Many financial advisors dream of catering to the most elite investors seeking advice on how to invest their great fortunes. With thanks to the Spectrem Group, which surveys ultra-high-net-worth investors–those with $5 million to $25 million in assets to invest–on a quarterly basis, here is an inside look into the attitudes and characteristics of the denizens of elite advisors’ mahogany-paneled executive suites.
- The ultra-high-net-worth are young retirees, who amassed their great fortunes as managers, business owners and senior corporate executives. Their average age is 61; only 24% are still working full-time. The fully retired (63%) vastly outnumber the semi-retired (13%).
- Most of the ultra-high-net-worth seek the help of a professional advisor. A third of UHNW investors enjoy regular advisory relationships and another 27% seek an advisor’s help when events impel them to–for example, when they want to plan for retirement or diversify an overly concentrated portfolio after a corporate liquidity event. There is plenty of room for advisors form new relationships or expand existing relationships with UHNW investors. Fully 43% of UHNW assets are untended by advisors. And while UHNW investors express the highest level of satisfaction with their advisors (80% are satisfied), a smaller percentage (70%) were pleased
- How does an advisor impress one of these coveted clients? By being honest and trustworthy. That is the preference of 99% of UHNW investors choosing a new advisor; in comparison, only 83% said fees were a key concern, less than those who identified the advisor’s track record (93%), transparency and communication (93%) or depth of products and services (86%) as key criteria. Evidently, this is where an advisor’s reputation, built over many years, counts the most.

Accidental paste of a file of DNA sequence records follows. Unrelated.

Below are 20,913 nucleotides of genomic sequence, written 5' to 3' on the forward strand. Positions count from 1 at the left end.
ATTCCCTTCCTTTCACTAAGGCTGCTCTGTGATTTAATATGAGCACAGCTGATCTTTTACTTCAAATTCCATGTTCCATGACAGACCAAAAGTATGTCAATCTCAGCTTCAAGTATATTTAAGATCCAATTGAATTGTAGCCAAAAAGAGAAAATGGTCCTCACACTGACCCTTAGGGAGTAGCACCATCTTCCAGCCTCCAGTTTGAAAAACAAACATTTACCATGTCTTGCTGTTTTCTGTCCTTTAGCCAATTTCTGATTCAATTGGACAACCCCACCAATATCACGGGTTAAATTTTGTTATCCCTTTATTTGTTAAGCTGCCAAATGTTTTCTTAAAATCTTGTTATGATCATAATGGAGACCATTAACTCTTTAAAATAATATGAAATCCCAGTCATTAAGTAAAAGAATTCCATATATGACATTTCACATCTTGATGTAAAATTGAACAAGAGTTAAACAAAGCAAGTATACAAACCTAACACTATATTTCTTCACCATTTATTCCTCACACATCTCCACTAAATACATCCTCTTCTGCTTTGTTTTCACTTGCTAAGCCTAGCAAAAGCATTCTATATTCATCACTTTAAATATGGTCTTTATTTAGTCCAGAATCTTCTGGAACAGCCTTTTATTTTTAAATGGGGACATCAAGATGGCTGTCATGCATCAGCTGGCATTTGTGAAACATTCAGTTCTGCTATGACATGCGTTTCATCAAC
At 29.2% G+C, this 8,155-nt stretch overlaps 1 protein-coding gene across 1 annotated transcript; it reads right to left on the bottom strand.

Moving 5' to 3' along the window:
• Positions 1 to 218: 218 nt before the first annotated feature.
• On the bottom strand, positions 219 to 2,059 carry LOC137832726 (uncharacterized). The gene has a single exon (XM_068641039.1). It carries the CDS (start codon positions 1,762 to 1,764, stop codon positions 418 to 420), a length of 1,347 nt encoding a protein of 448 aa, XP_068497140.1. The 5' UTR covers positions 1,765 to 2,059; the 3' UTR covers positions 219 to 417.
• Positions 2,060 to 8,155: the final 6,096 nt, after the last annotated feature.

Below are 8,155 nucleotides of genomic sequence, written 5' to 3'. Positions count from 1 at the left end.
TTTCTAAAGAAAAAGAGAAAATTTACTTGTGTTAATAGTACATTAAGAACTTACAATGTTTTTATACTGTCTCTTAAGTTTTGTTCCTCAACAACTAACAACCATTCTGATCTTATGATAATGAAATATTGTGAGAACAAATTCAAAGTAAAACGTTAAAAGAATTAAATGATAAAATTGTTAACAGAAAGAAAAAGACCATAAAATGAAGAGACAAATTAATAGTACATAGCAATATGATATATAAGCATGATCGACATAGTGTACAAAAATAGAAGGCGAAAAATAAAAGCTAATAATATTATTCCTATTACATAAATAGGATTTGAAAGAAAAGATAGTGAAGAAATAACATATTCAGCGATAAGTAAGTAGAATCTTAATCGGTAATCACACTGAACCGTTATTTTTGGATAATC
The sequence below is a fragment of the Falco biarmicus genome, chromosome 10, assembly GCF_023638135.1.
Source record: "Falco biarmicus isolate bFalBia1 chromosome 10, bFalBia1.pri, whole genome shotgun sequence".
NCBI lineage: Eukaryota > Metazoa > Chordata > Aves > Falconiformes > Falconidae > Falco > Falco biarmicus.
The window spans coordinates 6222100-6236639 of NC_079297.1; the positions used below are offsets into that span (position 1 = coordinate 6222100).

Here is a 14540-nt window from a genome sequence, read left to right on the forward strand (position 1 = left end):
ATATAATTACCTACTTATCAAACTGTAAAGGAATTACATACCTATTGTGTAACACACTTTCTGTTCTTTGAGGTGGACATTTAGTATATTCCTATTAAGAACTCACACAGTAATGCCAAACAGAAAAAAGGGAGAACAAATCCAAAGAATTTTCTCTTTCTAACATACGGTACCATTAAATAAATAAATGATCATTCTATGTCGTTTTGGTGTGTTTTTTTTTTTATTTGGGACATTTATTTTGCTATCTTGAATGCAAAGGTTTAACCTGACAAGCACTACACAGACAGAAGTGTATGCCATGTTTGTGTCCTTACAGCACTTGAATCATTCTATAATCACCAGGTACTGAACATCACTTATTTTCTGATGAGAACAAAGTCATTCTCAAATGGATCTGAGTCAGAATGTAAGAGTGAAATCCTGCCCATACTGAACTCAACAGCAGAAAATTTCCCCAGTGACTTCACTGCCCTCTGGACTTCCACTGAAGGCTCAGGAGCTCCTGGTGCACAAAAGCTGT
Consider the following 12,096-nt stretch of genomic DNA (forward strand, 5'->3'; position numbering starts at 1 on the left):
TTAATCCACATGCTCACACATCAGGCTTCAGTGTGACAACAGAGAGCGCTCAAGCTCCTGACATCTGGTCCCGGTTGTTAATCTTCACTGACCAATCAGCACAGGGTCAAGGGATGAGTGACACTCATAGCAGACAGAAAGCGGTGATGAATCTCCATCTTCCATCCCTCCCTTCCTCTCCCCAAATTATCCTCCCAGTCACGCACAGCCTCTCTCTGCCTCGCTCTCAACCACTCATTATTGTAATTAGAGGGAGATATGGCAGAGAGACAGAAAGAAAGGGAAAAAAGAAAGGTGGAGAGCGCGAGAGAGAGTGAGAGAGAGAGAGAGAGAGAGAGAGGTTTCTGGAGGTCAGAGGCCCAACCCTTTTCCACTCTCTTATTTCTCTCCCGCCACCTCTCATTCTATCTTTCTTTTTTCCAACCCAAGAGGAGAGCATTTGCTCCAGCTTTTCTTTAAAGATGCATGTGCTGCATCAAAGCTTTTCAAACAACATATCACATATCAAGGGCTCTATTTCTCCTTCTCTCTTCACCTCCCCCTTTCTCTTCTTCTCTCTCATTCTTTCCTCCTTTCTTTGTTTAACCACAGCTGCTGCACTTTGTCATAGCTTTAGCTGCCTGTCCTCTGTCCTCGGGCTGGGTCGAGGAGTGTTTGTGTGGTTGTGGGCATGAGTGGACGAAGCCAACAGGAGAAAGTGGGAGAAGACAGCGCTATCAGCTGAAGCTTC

- How does an advisor lose his UHNW clients? Poor communications is the key reason identified by UHNW clients, including not returning phone calls in a timely manner (57%), not proactively contacting the client (49%) and not returning emails in a timely manner (42%). In contrast, not providing the client with good ideas and advice (49%) and long-term portfolio losses (29%) were of lesser significance. Most UHNW clients hear from their advisors on a monthly (49%) or semi-annual (33%) basis, and are satisfied with the frequency of the advisor’s communications tools (account statements, newsletters, face-to-face meetings, etc.). However, UHNW were less than impressed with the quality specifically of newsletters (23% satisfaction) and blogs (11%).
- How loyal are UHNW clients? Most (62%) have just one advisor. In the event an advisor separated from his firm, 60% of clients would follow the advisor whereas the safety and brand name of the firm would keep 40% of clients in their place. Two-thirds of UHNW are comfortable with the fees they pay their advisors, and they prefer fees over commissions by a two-to-one margin.
While little in this report should come as a surprise to those familiar with ultra-wealthy investors, the very low satisfaction with advisor blogs may provide the best clue as to how advisors may prospect among this client segment.